Frances Ebert, 91, doesn’t remember many of the details of the destructive 2009 water main break that sent more than four feet of sewer water rushing into the basement of her Dundalk home.
But she remembers the general outcome.
“It was a mess, I’ll tell you that,” Ebert said Monday.
Michael F. Connolly of the Law Offices of Joseph S. Lyons, filed a lawsuit last week against the Baltimore Department of Public Works on Ebert’s behalf for the damage caused when the 72-inch water main ruptured on Sept. 18, 2009.
Ebert, who lives on McShane Way, joins 14 other residents of that street and Loganview Drive who filed a similar suit in March under Connolly’s guidance. They are asking for $100,000 each, but the city’s lawyers have answered with an eight-point rebuttal that they say outlines why the city is not liable.
Both Ebert’s lawsuit and that of the other 14 plaintiffs blame the city for installing a faulty water main “without having it properly tested,” and claim that all flood damage from the 2009 rupture was “caused solely by the negligence” of the city.
“I think it’s a case where the city clearly has some liability,” Connolly said. “I think my clients deserve to be compensated for the property that they lost and the inconvenience they suffered.”
The city, in its written response, “generally denies the allegations contained in the complaint” and goes on to say that the city “is immune from the suit under the doctrine of governmental immunity.”
Connolly disagreed with that in a telephone interview Tuesday.
“Under the (state) tort claims act, I can bring a lawsuit for negligence and it’s my contention that the city was negligent in the procurement, installation and maintenance of the pipe that burst,” Connolly said.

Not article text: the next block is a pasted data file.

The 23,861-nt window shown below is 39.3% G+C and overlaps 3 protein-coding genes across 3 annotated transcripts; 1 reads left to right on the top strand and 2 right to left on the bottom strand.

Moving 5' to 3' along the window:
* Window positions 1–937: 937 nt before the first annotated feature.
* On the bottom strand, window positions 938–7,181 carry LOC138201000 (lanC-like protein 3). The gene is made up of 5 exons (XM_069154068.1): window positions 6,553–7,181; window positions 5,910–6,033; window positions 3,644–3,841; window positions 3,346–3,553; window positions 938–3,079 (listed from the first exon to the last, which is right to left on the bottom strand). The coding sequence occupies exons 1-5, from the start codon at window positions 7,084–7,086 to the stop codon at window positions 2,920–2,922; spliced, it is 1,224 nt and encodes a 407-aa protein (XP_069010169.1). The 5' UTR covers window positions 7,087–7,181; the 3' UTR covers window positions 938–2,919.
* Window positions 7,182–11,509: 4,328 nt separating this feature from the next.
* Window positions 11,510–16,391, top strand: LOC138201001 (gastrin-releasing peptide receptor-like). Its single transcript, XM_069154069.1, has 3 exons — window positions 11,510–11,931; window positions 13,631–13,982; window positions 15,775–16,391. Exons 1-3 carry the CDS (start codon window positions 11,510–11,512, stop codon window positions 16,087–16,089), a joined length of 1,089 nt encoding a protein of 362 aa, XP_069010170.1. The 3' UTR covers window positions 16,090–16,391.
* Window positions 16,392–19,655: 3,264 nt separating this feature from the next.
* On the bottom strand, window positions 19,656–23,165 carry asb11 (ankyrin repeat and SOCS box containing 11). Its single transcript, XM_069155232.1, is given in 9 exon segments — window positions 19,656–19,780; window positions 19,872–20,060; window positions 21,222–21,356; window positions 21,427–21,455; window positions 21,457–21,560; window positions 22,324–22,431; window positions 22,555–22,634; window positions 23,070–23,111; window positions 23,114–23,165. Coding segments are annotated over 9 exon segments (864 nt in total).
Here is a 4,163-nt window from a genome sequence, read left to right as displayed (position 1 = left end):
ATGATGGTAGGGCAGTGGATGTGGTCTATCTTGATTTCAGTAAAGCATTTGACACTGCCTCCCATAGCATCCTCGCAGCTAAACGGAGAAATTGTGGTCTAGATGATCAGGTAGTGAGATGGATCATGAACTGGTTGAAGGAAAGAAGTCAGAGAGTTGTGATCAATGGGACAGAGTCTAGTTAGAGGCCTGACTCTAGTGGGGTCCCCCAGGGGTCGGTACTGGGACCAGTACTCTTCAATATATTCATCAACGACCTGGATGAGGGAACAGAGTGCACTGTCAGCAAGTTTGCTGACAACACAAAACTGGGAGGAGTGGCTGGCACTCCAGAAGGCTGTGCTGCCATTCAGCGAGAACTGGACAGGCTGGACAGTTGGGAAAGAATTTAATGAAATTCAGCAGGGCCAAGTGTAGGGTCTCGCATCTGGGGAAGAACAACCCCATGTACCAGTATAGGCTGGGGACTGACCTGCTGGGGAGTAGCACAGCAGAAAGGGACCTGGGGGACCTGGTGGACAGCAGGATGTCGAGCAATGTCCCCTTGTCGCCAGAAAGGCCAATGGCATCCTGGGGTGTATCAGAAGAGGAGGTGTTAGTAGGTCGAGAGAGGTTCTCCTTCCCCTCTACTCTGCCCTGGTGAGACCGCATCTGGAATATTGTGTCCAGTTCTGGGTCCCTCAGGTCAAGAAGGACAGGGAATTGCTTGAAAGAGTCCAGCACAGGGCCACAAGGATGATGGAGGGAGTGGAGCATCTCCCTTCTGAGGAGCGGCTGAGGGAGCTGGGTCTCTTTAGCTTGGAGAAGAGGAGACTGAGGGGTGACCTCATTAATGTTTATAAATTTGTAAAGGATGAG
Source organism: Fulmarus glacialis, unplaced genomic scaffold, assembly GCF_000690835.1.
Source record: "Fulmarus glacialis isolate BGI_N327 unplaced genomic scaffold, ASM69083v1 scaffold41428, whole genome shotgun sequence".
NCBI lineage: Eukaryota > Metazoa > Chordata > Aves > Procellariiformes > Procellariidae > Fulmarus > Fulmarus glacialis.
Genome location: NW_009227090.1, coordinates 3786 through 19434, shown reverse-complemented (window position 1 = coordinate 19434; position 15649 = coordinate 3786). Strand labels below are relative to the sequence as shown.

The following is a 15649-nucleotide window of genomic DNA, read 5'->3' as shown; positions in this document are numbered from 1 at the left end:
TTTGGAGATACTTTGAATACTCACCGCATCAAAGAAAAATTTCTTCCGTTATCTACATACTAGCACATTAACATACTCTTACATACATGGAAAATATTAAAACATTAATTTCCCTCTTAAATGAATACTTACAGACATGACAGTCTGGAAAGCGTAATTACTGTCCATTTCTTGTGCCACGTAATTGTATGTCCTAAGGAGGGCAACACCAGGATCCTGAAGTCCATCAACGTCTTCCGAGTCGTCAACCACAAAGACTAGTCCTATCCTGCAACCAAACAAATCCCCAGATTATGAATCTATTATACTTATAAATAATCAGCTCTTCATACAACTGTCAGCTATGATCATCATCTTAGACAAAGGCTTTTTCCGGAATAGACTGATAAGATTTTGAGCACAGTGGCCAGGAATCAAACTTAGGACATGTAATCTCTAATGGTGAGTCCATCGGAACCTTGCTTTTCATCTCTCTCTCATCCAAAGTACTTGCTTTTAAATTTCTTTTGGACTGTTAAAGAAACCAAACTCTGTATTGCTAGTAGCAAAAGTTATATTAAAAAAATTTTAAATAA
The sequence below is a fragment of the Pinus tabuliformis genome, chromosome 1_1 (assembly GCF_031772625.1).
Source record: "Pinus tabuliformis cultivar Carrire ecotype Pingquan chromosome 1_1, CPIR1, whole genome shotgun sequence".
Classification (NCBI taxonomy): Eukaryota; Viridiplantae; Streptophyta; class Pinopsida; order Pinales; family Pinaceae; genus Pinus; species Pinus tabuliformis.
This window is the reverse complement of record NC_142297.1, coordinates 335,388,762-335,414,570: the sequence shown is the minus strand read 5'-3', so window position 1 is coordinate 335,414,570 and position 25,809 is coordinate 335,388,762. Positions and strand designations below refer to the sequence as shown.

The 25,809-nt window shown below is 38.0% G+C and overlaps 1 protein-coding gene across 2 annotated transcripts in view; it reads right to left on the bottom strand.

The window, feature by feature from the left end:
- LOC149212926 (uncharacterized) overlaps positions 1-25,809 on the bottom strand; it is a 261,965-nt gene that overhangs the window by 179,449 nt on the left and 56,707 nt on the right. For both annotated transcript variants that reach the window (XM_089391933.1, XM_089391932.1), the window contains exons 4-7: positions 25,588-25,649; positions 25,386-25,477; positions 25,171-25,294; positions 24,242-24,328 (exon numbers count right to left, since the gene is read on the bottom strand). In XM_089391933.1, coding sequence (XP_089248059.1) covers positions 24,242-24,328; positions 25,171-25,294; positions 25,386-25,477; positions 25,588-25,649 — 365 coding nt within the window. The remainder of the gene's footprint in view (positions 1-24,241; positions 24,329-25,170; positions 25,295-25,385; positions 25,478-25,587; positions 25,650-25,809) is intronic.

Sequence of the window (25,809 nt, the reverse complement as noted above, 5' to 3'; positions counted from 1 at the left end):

Daniel W. Goldberg in the city law department said he could not comment on pending litigation.
Jefferson L. Blomquist, a lawyer with Funk & Bolton who is not involved in the case but has handled issues of governmental immunity since 1988, said immunity was meant to balance the rights of individual plaintiffs against the need to spend limited public funds to provide essential public services, such as running water.
“Do the math,” Blomquist said. “Do you want the money spent on individual claimants, or do you want the money spent on fixing and replacing the water system?”
A trial date has been set for April 10, 2012, in the suit for the 14 plaintiffs. If allowed to go forward, it could have major implications in a city with an aging and increasingly fragile infrastructure.
When asked about the 2009 rupture, public works spokesman Kurt Kocher joked, “There’s about 5,000 water main breaks I’ve dealt with since then.”
When asked if that was an exaggeration, Kocher quickly estimated the actual number in his head and said, “That’s probably not too far off.” He noted that the city sometimes had 25 to 50 ruptures in a day during particularly bad weather.
Kocher added that there have been no ruptures of the magnitude of the 2009 Dundalk break in the two years since then. That pipe, he said, was made by Interpace Corp. and installed in 1977. The day it ruptured, Kocher called it part of a “national infrastructure crisis.”
According to the Denver Business Journal, Interpace was the subject of a number of lawsuits before it went into bankruptcy in 1991. At the time it was a division of the Madison Management Group, owned by media and real estate mogul Sam Zell.
The Dundalk water main was large enough for an adult to stand inside and it unleashed a torrent of brown water for two hours until it was shut off. The result was a disaster that cut power, collapsed roadways and flooded cars and basements.
Ebert’s daughter, Eileen Swann, 55, owns the house next door on McShane Way and is one of the 14 plaintiffs in the other suit. She said she and many of the neighbors had finished basements at the time — basements that were completely ruined.
“When it came up there was like 50 inches of water in the basement,” Swann said. “There are 12 steps down there and the water was four steps from the top.”
Swann’s daughter, Erika Swann, lives in the house next to Ebert’s and is also part of the lawsuit. Swann said Erika had a 52-inch flat-screen television in the basement that was ruined, along with an accompanying Nintendo Wii and games.
Swann said she and her mother’s insurance claims were denied because they were not covered against “sewage backup,” and the suit against the city might be their last chance to recoup some of the property losses and the $5,000 fee for professional cleaning.
“We’re trying to get back what we can,” Swann said. “Anything’s better than nothing.”